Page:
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I named this "incorrect" because I couldn't think of a better summary
The arguments FOR communism seem more informed about the basic ideas of communism than the arguments against. While the Aff arguments talk about Collectively owning the means of production, the Neg arguments constantly refer to the "Communist state" and "governments". In reality, a "communist state" is an oxymoron, as communism means No government, no classes, no state. The Neg arguments continually argue that any attempt at communism will eventually devolve into a USSR, North Korea, or PRC type of government. The Aff argues for the theoretical basis of communism while the Neg continually argues for the pragmatic side effects of a communist revolution. This isn't very productive because it fails to address the real question at hand. For example, in the question "can communism help the less wealthy?" the Aff says yes it can, that's the point of communism, while the Neg says that governments who restrict the rights of the individual are only hurting people. As previously stated, communism does not entail restriction of rights, or even a government. Communism is mostly a sociological theory of societal evolution, claiming that the "endgame" of human evolution is a stateless, classless society. The neg mostly operates under the idea "If they call themselves communist, them must be communist", to which I ask: Is North Korea democratic because they call themselves the democratic people's republic of Korea?
The writer of this article needs to examine both sides of each question more carefully, as the Aff examines the theoretical basis for communism while the Neg talks about this mythical "communist state".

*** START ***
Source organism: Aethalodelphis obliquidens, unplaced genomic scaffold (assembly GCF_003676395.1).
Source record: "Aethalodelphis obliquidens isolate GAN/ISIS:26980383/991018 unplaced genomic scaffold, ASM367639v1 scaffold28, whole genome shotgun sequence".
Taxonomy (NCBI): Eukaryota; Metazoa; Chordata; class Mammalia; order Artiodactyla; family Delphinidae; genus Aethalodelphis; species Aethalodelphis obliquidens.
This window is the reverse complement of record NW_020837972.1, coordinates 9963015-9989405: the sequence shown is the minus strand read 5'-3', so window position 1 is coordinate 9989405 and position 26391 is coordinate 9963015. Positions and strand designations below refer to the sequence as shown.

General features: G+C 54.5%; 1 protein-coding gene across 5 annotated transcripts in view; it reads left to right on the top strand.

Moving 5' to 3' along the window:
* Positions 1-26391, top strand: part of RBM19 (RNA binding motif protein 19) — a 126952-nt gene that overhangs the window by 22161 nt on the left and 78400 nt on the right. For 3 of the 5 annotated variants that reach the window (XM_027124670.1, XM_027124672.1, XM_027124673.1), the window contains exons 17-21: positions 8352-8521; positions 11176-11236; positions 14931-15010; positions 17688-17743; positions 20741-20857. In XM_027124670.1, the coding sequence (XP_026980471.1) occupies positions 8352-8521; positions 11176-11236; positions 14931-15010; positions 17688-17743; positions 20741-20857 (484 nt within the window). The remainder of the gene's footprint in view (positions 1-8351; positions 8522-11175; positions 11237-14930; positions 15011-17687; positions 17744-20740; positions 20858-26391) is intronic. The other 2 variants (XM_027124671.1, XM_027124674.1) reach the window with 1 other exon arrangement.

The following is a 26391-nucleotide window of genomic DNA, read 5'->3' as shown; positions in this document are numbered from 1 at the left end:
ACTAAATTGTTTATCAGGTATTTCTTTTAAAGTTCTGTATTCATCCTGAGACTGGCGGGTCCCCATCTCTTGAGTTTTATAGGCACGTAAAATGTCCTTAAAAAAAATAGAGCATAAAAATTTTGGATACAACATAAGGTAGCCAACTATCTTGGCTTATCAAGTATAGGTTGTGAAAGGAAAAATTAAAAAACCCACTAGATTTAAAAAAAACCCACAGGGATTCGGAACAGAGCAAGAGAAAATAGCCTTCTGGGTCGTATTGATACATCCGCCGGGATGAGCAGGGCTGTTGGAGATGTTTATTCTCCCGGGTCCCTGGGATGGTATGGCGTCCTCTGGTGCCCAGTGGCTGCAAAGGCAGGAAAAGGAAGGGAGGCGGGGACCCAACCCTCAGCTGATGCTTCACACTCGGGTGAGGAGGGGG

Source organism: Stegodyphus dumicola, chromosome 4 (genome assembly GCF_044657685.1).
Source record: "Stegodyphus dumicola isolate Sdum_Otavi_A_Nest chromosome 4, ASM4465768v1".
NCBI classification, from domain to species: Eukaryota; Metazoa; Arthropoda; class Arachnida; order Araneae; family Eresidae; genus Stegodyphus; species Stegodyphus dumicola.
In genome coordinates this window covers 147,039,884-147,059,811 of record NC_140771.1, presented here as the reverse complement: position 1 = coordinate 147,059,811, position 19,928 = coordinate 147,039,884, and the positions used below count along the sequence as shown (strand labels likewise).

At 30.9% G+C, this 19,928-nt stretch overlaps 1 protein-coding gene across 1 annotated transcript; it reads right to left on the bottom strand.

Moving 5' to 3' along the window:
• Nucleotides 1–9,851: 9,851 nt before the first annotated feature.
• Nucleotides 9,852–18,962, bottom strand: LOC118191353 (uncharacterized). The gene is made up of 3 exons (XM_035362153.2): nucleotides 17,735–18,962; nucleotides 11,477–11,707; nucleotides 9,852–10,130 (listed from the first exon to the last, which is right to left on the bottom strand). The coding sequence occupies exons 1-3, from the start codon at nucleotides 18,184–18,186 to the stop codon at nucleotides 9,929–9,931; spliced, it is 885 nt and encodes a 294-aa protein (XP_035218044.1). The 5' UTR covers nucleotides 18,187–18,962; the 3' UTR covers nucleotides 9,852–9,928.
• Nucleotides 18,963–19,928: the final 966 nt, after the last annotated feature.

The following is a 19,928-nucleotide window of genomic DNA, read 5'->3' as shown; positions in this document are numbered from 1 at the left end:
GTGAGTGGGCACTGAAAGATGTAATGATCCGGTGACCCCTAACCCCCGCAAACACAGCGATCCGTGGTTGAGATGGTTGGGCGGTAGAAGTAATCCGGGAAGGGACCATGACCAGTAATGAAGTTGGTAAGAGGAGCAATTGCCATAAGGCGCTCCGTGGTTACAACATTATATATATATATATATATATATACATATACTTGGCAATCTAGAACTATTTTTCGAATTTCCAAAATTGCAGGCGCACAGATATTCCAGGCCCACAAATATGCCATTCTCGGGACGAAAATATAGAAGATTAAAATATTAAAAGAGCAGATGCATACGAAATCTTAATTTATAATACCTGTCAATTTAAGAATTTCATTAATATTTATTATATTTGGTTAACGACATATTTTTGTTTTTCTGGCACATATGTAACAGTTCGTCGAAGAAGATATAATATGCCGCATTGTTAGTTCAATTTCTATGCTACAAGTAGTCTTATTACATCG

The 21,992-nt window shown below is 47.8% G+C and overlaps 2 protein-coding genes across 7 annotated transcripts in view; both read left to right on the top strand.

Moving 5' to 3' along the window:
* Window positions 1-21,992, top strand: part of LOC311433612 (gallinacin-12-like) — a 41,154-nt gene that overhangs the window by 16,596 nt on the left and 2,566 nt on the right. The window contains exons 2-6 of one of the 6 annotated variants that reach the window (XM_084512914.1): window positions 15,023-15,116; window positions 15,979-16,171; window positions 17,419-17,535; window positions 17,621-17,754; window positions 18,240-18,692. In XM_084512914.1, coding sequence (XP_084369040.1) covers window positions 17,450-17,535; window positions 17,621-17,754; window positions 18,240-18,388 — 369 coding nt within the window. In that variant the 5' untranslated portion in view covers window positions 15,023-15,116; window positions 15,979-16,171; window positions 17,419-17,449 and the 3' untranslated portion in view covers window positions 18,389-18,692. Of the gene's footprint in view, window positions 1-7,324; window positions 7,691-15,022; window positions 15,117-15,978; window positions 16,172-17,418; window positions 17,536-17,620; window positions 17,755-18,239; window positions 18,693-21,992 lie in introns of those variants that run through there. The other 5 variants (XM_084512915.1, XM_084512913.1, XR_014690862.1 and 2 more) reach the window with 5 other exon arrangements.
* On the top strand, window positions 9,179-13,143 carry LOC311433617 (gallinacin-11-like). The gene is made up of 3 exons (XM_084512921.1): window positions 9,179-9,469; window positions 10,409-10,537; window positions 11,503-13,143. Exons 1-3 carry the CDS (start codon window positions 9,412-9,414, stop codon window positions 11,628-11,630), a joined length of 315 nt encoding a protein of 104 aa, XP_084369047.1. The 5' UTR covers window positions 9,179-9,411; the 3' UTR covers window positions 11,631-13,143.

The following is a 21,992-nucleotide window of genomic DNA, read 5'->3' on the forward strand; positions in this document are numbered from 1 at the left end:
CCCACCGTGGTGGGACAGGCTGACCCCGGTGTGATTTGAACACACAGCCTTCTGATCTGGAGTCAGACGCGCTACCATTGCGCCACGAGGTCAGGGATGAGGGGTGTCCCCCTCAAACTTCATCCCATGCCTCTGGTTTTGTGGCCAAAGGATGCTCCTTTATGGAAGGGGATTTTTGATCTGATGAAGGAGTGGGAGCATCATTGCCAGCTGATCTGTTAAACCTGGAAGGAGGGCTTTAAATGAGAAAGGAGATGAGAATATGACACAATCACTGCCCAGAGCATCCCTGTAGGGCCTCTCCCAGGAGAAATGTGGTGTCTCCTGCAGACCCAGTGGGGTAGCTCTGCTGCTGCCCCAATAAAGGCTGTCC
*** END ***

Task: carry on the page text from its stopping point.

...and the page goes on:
Also I suggest the removal of the question "Is a communist state possible?" because communism means No state, no nations, no borders, no government.
The only viable question in the entire debate was "is communism fair?" and I had to change the answer for "no" to even match the parameters of the question.
All other questions ask logical fallacies, such as "is a communist state possible?". the answer to both sides is no. Communism is clearly defined as a stateless classless society where the people control the means of production. It's like you're asking "Is a fascist democracy possible?" no, because theyre a contradiction in terms.
other questions, such as "will communism help the poor/wealthy?", is irrelevant, because there are no poor or wealthy in communism, there are only people. Communism is the abolition of private property, so there are no poor OR wealthy.
On the same token, it asks something along the lines of "will communism ruin the economy"? Technically, yes, because communism is based on the idea of completely eradicating the economy of the "buy/sell" function of the economy and create pure sharing, in the most general of terms.
In the video section, the "yes" answer gave objective definitions of what communism is, but the "no" section ignored communism, and only looked at socialist countries claiming to be communist like russia and china.
This debate is about the legitimacy of communism. Not the outcomes of it (unless you ask a question like "is communism possible?"). If you ask "is communism fair" and the opposition says "communism ends up in socialism, and socialism kills people", then you're not answering the question. We often forget that debate resolutions operate in the "perfect world" scenario. if you ask a question that says "is communism fair?", then the debaters must place themselves in a hypothetical situation where there is a truly stateless, classless society, and they must question "is it fair that what I make is shared with everybody else?"
As far as the question of "will people willingly share in communism?", it's a redundant question. communism means that everybody shares. It's like saying "will people buy and sell things for competitive prices in capitalism?" of course they will, it's the central property that makes each economic system what it is
to whomever wrote this article originally, please review your research. Read primary sources from the people who thought of the foundations of communism, and read authors who object to the idea of communism itself, rather than what socialist countries have come to be called communism.